Tax season is upon us, and for couples within the LGBTQ community, it’s been only a few years of filing taxes together. LGBTQ families likely have different needs than straight couples, and trans taxpayers may need guidance on how to file appropriately.
These are the top four considerations for non-heterosexual couples and their families — luckily, we’ve got the tips on how you and your partner can pay what’s due to the IRS in a timely, correct fashion.
1. File your taxes jointly only if you’re legally married to your partner.
Wedding bells have been ringing in the wake of the Supreme Court’s June 2015 ruling that same-sex couples have the legal right to marriage across the United States.
Even so, some LGBTQ couples choose not to become legally married for a variety of reasons. But if you and your partner haven’t tied the knot, you won’t be able to file your taxes jointly.
2. File your taxes with the name on your Social Security card.
People who’ve changed their names must file their taxes with the name on their Social Security card. Maybe you’ve begun going by a different name at work and even have credit cards in your preferred name.
If your name doesn’t match your Social Security card, the IRS won’t accept your tax return.
When changing your name, the first thing you should do after receiving the court order is to take it to the Social Security Office. This also affects people changing a name after marriage. Make sure to give yourself enough time to get a new Social Security card after changing your name, since it can take up to 14 days.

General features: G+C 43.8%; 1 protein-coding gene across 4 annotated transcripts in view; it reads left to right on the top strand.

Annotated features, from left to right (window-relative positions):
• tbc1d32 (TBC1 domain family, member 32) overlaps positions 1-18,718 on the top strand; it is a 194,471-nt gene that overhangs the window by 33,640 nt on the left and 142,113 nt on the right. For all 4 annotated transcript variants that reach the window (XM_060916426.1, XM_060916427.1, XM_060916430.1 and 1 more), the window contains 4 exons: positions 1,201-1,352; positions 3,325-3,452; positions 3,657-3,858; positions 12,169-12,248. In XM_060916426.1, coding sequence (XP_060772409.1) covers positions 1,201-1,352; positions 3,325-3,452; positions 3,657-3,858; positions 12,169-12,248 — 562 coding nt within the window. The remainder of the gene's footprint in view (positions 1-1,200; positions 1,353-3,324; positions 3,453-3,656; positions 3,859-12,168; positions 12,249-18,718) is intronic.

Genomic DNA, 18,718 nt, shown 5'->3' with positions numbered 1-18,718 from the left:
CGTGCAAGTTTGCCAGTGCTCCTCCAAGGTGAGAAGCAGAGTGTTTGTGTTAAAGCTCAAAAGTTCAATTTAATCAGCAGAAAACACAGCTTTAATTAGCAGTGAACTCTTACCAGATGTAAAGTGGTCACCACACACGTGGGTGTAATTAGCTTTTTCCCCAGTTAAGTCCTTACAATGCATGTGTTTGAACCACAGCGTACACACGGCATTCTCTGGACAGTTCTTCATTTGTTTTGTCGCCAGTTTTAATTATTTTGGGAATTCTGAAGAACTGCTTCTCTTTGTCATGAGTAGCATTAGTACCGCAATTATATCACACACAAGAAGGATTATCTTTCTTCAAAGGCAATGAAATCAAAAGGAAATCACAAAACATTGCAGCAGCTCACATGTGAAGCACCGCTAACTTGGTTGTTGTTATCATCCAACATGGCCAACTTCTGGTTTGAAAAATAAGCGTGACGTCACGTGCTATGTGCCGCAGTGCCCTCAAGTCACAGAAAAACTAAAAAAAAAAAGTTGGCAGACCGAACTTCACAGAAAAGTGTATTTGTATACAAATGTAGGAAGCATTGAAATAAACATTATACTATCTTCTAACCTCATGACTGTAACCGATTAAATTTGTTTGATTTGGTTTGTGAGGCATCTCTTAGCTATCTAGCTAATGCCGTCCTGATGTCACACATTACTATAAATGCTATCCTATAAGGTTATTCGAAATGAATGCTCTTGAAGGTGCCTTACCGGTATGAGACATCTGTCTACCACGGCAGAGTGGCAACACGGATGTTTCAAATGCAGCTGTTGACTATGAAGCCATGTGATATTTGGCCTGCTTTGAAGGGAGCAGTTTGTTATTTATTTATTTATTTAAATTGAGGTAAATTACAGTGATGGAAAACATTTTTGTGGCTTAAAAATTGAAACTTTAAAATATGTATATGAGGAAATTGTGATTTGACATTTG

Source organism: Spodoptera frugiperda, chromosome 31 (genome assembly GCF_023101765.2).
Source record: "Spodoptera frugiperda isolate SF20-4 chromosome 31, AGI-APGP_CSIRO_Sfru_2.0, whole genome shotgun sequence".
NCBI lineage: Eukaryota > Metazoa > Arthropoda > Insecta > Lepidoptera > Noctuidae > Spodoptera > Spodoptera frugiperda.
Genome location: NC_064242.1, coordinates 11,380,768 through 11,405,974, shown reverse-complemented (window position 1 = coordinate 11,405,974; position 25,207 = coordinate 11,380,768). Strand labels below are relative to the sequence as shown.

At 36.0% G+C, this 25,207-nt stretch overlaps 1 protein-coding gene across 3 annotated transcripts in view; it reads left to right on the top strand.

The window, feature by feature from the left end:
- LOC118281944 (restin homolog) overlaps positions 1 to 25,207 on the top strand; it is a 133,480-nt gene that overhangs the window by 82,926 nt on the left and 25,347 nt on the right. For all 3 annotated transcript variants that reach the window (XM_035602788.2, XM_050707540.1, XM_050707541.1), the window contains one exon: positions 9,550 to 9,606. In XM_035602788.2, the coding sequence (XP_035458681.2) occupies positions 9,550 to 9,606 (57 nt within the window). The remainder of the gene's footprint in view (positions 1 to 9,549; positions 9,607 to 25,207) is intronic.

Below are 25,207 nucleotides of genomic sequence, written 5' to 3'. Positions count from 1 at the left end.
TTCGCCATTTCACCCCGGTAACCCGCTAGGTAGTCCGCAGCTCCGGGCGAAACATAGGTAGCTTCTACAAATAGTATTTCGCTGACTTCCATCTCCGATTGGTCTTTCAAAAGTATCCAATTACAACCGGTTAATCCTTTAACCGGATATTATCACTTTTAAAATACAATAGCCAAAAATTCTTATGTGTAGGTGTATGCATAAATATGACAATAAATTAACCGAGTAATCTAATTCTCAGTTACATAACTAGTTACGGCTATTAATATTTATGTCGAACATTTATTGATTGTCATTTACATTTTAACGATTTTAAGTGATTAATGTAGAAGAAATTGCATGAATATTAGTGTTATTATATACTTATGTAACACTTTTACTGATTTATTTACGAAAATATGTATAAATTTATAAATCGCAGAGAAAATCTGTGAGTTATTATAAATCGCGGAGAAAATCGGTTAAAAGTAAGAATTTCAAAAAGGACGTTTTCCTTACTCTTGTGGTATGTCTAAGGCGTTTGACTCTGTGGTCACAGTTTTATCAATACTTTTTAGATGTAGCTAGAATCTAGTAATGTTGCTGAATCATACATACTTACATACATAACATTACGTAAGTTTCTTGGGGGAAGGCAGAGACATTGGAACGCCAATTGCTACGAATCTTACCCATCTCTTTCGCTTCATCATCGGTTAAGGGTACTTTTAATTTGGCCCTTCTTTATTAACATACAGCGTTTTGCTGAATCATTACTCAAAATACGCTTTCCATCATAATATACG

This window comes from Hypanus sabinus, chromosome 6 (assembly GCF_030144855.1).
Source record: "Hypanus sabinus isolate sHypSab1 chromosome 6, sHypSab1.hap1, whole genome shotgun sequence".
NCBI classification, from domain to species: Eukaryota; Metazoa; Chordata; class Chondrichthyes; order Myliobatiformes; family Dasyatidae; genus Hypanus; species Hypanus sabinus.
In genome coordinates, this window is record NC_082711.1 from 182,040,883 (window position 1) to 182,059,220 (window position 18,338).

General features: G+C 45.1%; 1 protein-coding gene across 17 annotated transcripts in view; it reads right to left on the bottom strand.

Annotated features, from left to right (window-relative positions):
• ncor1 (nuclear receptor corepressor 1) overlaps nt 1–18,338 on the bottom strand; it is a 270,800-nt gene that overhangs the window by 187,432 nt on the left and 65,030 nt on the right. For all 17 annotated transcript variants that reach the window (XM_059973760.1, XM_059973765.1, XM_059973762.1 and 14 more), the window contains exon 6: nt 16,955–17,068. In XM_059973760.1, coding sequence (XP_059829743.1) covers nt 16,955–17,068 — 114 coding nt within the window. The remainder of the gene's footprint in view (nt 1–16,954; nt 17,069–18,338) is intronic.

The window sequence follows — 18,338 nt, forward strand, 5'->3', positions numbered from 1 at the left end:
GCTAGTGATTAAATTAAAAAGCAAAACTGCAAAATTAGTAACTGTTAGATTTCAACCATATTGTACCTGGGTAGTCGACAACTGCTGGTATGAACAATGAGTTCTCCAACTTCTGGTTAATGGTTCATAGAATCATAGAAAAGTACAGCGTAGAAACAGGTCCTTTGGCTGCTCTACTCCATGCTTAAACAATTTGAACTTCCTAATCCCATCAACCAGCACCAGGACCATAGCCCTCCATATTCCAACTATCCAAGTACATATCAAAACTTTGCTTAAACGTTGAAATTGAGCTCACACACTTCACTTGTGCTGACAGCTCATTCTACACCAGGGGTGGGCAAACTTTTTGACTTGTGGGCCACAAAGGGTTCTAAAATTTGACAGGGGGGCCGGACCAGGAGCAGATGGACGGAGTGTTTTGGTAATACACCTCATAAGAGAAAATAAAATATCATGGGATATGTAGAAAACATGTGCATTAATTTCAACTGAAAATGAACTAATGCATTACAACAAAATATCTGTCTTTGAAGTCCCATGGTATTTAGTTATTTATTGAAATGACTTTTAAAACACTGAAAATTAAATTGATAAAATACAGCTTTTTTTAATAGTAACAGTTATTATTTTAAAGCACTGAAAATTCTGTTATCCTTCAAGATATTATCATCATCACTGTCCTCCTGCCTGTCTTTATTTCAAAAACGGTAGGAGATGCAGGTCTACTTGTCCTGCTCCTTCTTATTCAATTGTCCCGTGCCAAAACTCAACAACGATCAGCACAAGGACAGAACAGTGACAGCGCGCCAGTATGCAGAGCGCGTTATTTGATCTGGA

3. Unmarried homeowners may benefit by deducting mortgage interest.
The Ninth Circuit ruled that unmarried co-owners of a home can deduct mortgage interest on up to $2 million of acquisition debt. Married couples, meanwhile, are limited to $1 million. You may be able to receive a refund from previous years, as well.
4. Couples adopting children may benefit from marrying first.
Are you and your partner thinking about adoption? Whether you do it together or as a second-parent adoption, you may want to consider marrying in the year prior to adoption. Let’s say, for example, Jane wants to adopt Jill’s child. Any expense that Jane incurs prior to marriage isn’t included in the qualified adoption expenses.
Meanwhile, Jim and Frank haven’t married, but they want to adopt a child together. Their joint income is more than $195,000 and the maximum allowance is $194,580. For both of these couples, it may be more beneficial to marry prior to the adoption.
5. Consider hiring a professional.
Most couples can file their taxes independently through TurboTax or H&R Block, but Rosalind W. Sutch, a certified public accountant (CPA) who focuses on LGBTQ tax and financial planning issues at Drucker and Scaccetti in Philadelphia, recommends that some couples seek advice from a qualified tax professional familiar with their specific issues.
Unmarried couples who live together and share ownership of property should talk to a tax professional, especially if they have children.
Married couples who did estate planning before national marriage equality passed in 2015 should also review their documents with a professional to see what, if anything, you need to change.
Sutch explains that she has recently seen a number of situations and mistakes that LGBTQ couples should be aware of when filing taxes. In one case, unmarried partners with teenage children used two different tax preparers, and they lost tax credits because the preparers didn’t communicate. In this case and others, it’s wise to ensure your tax professionals communicate and share records with each other.
Additional background information for this article was provided by Vincenzo Villamena, CPA.